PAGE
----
If you wonder if you should be looking into private testing or being a stronger advocate for your child’s learning at school, take a look at this website. It offers many suggestions on what to look for when your child is having difficulties with reading and writing.

 http://www.dyslexia.com//library/symptoms.htm

 Never hesitate to advocate for your child. They need you!

The Importance of Self-Advocacy

knowledge_is_power1The more you know something or have a keen awareness of a subject, the more comfortable we are talking about it. These discussions are valuable for solving problems that may arise.

In the case of having Dyslexia – talking about the fact that he has a problem with reading, spelling and writing, my son Donny has decided that this disability is becoming more like a challenge accepted.

 I believe that his knowledge and awareness of his own unique challenges have helped him to become a more confident individual. He sees Dyslexia as a challenge in that he has to figure out how to take a task (like reading a novel) and make it work for him (buy/download the MP3 file of the that book, start earlier and budget more time, etc.). This is what teachers have been trying to do for ages!

 Since he was diagnosed and identified with Dyslexia, he has been kept informed of all the information he could handle at that time. In grade four he knew that he had a really difficult time reading, spelling and writing, but that was it! He did well in math and all his other subjects, as long as text was read to him.

 By grade eight, Donny was attending his own IPRC and helping decide his pathway based on recommendations made by the Learning Support Teachers, Counsellors, etc. He was also a strong advocate of his Individual Education Plan. He knew what was on it and what was best for his learning.

 Donny was a graduate of the Orton-Gillingham program and is familiar with the program so he has been encouraged over the years to help with tutoring (by listening to young students read). He also has the opportunity to sit on the Board of Directors for the Learning Disabilities Association – Windsor Essex as the students representative.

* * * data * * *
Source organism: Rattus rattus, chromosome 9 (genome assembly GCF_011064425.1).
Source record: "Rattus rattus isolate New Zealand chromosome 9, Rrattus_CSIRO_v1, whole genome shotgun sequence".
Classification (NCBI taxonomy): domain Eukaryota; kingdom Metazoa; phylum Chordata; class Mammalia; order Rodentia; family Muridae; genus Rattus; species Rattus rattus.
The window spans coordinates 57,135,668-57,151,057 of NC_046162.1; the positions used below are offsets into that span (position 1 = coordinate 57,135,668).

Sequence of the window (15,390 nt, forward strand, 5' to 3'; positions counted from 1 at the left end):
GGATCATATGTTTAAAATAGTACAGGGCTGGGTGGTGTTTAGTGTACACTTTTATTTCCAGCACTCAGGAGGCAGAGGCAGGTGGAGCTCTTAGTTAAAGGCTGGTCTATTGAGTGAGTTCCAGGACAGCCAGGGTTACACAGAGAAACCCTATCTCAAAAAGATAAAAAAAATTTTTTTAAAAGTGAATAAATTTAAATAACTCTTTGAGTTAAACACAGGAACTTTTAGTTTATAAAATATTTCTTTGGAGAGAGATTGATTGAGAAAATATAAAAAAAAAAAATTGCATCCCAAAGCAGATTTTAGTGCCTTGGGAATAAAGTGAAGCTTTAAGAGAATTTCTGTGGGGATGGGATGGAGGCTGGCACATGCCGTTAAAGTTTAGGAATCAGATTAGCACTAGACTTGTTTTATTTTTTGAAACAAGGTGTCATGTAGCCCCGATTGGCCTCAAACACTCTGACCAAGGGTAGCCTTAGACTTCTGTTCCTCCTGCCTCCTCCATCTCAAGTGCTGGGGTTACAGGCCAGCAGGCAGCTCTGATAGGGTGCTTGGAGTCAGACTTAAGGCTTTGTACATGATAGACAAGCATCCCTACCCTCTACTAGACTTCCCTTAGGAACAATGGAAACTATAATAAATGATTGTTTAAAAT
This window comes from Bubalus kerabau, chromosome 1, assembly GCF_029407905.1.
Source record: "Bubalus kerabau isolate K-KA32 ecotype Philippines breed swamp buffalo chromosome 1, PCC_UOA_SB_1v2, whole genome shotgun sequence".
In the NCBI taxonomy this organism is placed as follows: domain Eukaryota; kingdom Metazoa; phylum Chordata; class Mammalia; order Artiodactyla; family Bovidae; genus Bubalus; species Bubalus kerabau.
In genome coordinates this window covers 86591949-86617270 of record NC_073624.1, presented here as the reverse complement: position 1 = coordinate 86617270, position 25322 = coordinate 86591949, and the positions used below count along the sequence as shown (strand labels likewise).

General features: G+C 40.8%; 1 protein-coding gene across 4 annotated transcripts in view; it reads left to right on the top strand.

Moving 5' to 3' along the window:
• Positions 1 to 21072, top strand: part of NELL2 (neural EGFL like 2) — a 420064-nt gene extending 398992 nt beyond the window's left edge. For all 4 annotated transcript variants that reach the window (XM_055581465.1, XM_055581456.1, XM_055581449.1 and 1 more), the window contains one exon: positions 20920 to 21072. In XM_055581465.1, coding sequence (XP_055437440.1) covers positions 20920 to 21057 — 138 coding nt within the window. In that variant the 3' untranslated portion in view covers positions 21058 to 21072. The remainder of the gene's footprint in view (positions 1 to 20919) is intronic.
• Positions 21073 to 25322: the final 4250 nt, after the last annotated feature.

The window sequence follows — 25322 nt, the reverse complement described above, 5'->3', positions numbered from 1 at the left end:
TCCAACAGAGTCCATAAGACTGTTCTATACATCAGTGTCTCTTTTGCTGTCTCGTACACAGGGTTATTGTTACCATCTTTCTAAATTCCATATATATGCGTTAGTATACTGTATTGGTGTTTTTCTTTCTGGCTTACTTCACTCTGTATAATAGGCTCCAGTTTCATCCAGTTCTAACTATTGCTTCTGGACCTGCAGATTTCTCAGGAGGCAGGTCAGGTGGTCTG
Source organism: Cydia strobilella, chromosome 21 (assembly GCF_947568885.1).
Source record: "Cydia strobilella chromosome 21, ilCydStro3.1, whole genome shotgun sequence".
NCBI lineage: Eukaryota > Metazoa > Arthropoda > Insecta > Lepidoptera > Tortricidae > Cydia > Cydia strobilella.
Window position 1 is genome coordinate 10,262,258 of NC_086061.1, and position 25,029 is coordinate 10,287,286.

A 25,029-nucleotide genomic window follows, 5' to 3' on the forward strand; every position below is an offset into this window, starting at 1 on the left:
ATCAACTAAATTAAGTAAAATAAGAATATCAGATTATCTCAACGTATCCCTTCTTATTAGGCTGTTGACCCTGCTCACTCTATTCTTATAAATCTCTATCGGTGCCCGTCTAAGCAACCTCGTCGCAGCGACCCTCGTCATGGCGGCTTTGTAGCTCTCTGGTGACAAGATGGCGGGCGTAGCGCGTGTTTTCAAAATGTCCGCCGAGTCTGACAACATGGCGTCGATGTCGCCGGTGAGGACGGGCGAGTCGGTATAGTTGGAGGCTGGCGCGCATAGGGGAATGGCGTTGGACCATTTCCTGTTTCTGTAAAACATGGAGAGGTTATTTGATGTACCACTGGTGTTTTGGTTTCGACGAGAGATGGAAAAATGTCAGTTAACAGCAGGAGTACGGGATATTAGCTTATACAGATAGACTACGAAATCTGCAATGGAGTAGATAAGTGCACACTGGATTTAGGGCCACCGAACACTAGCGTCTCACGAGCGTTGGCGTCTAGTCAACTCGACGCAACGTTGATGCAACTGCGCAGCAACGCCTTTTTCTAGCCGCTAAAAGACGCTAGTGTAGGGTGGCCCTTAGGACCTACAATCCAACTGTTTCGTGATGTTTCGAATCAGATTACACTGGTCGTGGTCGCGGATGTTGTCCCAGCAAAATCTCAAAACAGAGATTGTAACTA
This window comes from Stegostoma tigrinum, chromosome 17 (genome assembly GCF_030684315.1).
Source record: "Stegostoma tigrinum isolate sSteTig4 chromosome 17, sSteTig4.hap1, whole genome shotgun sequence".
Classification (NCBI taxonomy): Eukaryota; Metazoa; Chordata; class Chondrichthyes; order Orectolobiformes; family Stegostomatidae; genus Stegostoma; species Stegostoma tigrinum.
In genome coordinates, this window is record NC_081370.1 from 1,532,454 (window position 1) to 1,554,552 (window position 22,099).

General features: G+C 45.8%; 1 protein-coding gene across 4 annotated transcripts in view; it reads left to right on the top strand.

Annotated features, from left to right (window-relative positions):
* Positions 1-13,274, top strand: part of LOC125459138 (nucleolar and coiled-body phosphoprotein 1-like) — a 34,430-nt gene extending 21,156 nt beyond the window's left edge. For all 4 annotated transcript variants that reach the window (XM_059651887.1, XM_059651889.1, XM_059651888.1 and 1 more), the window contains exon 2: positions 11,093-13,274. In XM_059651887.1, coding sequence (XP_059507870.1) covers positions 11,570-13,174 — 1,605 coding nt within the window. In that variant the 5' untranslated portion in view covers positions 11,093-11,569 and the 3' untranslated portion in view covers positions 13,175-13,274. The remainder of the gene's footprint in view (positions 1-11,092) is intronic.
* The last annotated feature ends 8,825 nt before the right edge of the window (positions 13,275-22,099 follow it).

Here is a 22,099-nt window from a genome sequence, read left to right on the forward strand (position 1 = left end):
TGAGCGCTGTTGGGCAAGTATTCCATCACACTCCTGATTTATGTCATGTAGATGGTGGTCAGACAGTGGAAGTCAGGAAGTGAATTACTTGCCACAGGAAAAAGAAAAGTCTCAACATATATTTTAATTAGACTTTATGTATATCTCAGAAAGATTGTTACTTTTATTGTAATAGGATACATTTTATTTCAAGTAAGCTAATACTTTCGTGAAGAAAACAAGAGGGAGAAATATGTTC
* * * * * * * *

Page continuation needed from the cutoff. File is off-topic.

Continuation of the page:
Each experience and each chance to learn about LDs empowers him even more. He has been on The

Donny Rotary

Bridge radio show on CBC radio and was featured in Communiqué magazine. Last night I was very proud of him as he spoke in front of a group of Rotarians about his Learning Disability and the challenges he faces. He did a great job!

If your child is able to understand information about his or her learning challenge, empower them! Simplify things, but let them know that their challenge is not with everything – it is specific. This can create a shift in attitude. The idea that there is only a couple of challenges to face the task seems more manageable than if you feel that you don’t understand anything.

Empower your child! Talk with them about their learning issues. They will know what they are good at and what they have a hard time with. You can guide them through the tough parts and help to find strategies that will work for them. As they get older, ideally they will adopt these strategies as their own and know what works best for their own learning.

 quote-knowledge-is-power-rather-knowledge-is-happiness-because-to-have-knowledge-broad-deep-helen-keller-345698